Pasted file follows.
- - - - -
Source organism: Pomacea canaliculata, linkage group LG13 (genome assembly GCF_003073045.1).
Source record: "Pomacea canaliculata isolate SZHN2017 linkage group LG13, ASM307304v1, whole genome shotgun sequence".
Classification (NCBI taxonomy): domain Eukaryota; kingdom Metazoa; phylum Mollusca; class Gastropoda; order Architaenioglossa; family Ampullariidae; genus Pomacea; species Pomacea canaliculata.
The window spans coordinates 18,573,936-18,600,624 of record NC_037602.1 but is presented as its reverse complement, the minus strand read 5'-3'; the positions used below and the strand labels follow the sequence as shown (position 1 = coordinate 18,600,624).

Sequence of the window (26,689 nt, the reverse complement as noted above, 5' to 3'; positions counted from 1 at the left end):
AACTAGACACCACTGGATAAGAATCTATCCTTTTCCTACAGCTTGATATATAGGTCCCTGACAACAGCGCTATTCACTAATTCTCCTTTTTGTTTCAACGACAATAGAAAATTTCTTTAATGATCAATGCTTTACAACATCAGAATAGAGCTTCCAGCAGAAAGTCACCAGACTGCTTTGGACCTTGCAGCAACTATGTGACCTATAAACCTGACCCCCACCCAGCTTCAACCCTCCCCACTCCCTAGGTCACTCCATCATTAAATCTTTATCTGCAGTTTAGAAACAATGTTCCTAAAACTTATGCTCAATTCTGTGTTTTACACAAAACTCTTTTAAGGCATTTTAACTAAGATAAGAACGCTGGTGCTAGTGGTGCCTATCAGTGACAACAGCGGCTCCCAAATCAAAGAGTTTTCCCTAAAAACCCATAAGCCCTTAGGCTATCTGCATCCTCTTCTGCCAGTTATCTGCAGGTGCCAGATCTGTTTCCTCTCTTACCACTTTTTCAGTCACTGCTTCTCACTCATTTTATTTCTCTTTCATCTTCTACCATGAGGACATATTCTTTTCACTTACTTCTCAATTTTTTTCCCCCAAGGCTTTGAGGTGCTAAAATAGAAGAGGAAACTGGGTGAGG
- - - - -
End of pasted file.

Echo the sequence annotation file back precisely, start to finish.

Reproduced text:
Source organism: Pomacea canaliculata, linkage group LG13 (genome assembly GCF_003073045.1).
Source record: "Pomacea canaliculata isolate SZHN2017 linkage group LG13, ASM307304v1, whole genome shotgun sequence".
Classification (NCBI taxonomy): domain Eukaryota; kingdom Metazoa; phylum Mollusca; class Gastropoda; order Architaenioglossa; family Ampullariidae; genus Pomacea; species Pomacea canaliculata.
The window spans coordinates 18,573,936-18,600,624 of record NC_037602.1 but is presented as its reverse complement, the minus strand read 5'-3'; the positions used below and the strand labels follow the sequence as shown (position 1 = coordinate 18,600,624).

Sequence of the window (26,689 nt, the reverse complement as noted above, 5' to 3'; positions counted from 1 at the left end):
AACTAGACACCACTGGATAAGAATCTATCCTTTTCCTACAGCTTGATATATAGGTCCCTGACAACAGCGCTATTCACTAATTCTCCTTTTTGTTTCAACGACAATAGAAAATTTCTTTAATGATCAATGCTTTACAACATCAGAATAGAGCTTCCAGCAGAAAGTCACCAGACTGCTTTGGACCTTGCAGCAACTATGTGACCTATAAACCTGACCCCCACCCAGCTTCAACCCTCCCCACTCCCTAGGTCACTCCATCATTAAATCTTTATCTGCAGTTTAGAAACAATGTTCCTAAAACTTATGCTCAATTCTGTGTTTTACACAAAACTCTTTTAAGGCATTTTAACTAAGATAAGAACGCTGGTGCTAGTGGTGCCTATCAGTGACAACAGCGGCTCCCAAATCAAAGAGTTTTCCCTAAAAACCCATAAGCCCTTAGGCTATCTGCATCCTCTTCTGCCAGTTATCTGCAGGTGCCAGATCTGTTTCCTCTCTTACCACTTTTTCAGTCACTGCTTCTCACTCATTTTATTTCTCTTTCATCTTCTACCATGAGGACATATTCTTTTCACTTACTTCTCAATTTTTTTCCCCCAAGGCTTTGAGGTGCTAAAATAGAAGAGGAAACTGGGTGAGG